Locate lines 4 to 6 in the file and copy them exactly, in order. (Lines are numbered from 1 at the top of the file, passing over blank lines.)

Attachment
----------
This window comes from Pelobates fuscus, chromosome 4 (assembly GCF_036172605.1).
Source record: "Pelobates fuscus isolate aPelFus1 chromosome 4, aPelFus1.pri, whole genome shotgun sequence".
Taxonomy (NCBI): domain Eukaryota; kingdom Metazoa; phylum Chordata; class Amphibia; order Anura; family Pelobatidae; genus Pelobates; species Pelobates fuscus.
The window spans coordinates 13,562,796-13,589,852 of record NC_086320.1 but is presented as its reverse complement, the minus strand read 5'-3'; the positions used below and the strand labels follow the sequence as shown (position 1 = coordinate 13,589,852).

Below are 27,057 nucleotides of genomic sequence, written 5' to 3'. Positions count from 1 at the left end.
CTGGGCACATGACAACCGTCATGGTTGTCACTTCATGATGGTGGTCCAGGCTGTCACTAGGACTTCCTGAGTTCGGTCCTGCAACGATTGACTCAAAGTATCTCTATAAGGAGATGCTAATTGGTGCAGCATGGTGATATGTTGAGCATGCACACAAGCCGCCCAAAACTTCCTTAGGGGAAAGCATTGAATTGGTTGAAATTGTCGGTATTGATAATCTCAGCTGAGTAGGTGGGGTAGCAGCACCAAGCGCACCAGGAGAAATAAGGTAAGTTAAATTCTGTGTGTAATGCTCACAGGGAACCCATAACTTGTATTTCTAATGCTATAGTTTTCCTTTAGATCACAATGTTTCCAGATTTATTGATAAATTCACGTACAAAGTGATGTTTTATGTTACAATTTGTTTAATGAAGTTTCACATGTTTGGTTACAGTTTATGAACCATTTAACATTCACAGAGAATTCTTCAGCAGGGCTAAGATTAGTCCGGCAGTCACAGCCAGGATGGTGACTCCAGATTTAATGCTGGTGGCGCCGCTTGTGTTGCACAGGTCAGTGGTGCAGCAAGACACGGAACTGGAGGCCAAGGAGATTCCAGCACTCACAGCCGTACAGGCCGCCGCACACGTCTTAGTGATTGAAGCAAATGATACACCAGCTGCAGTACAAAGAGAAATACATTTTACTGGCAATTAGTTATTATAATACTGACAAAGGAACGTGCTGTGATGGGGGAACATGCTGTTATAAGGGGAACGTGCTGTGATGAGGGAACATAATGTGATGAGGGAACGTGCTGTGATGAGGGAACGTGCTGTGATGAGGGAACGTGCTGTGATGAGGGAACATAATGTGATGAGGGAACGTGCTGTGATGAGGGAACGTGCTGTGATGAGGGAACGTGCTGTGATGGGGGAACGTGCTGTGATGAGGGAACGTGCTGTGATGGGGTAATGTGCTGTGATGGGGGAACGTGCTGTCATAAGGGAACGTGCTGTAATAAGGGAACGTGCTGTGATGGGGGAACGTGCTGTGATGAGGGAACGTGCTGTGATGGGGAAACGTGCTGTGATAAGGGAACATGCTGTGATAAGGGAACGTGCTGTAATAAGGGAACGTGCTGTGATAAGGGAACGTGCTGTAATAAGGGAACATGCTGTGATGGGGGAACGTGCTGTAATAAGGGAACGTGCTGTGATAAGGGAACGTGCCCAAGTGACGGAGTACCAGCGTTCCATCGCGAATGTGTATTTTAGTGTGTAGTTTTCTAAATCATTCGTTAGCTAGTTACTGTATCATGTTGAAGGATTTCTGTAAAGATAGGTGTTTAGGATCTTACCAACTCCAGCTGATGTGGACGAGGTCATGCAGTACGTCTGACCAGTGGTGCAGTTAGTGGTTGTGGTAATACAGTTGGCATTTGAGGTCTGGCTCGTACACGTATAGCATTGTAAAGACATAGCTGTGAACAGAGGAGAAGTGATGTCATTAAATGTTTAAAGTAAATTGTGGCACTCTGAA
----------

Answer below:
The window spans coordinates 13,562,796-13,589,852 of record NC_086320.1 but is presented as its reverse complement, the minus strand read 5'-3'; the positions used below and the strand labels follow the sequence as shown (position 1 = coordinate 13,589,852).

Below are 27,057 nucleotides of genomic sequence, written 5' to 3'. Positions count from 1 at the left end.
CTGGGCACATGACAACCGTCATGGTTGTCACTTCATGATGGTGGTCCAGGCTGTCACTAGGACTTCCTGAGTTCGGTCCTGCAACGATTGACTCAAAGTATCTCTATAAGGAGATGCTAATTGGTGCAGCATGGTGATATGTTGAGCATGCACACAAGCCGCCCAAAACTTCCTTAGGGGAAAGCATTGAATTGGTTGAAATTGTCGGTATTGATAATCTCAGCTGAGTAGGTGGGGTAGCAGCACCAAGCGCACCAGGAGAAATAAGGTAAGTTAAATTCTGTGTGTAATGCTCACAGGGAACCCATAACTTGTATTTCTAATGCTATAGTTTTCCTTTAGATCACAATGTTTCCAGATTTATTGATAAATTCACGTACAAAGTGATGTTTTATGTTACAATTTGTTTAATGAAGTTTCACATGTTTGGTTACAGTTTATGAACCATTTAACATTCACAGAGAATTCTTCAGCAGGGCTAAGATTAGTCCGGCAGTCACAGCCAGGATGGTGACTCCAGATTTAATGCTGGTGGCGCCGCTTGTGTTGCACAGGTCAGTGGTGCAGCAAGACACGGAACTGGAGGCCAAGGAGATTCCAGCACTCACAGCCGTACAGGCCGCCGCACACGTCTTAGTGATTGAAGCAAATGATACACCAGCTGCAGTACAAAGAGAAATACATTTTACTGGCAATTAGTTATTATAATACTGACAAAGGAACGTGCTGTGATGGGGGAACATGCTGTTATAAGGGGAACGTGCTGTGATGAGGGAACATAATGTGATGAGGGAACGTGCTGTGATGAGGGAACGTGCTGTGATGAGGGAACGTGCTGTGATGAGGGAACATAATGTGATGAGGGAACGTGCTGTGATGAGGGAACGTGCTGTGATGAGGGAACGTGCTGTGATGGGGGAACGTGCTGTGATGAGGGAACGTGCTGTGATGGGGTAATGTGCTGTGATGGGGGAACGTGCTGTCATAAGGGAACGTGCTGTAATAAGGGAACGTGCTGTGATGGGGGAACGTGCTGTGATGAGGGAACGTGCTGTGATGGGGAAACGTGCTGTGATAAGGGAACATGCTGTGATAAGGGAACGTGCTGTAATAAGGGAACGTGCTGTGATAAGGGAACGTGCTGTAATAAGGGAACATGCTGTGATGGGGGAACGTGCTGTAATAAGGGAACGTGCTGTGATAAGGGAACGTGCCCAAGTGACGGAGTACCAGCGTTCCATCGCGAATGTGTATTTTAGTGTGTAGTTTTCTAAATCATTCGTTAGCTAGTTACTGTATCATGTTGAAGGATTTCTGTAAAGATAGGTGTTTAGGATCTTACCAACTCCAGCTGATGTGGACGAGGTCATGCAGTACGTCTGACCAGTGGTGCAGTTAGTGGTTGTGGTAATACAGTTGGCATTTGAGGTCTGGCTCGTACACGTATAGCATTGTAAAGACATAGCTGTGAACAGAGGAGAAGTGATGTCATTAAATGTTTAAAGTAAATTGTGGCACTCTGAA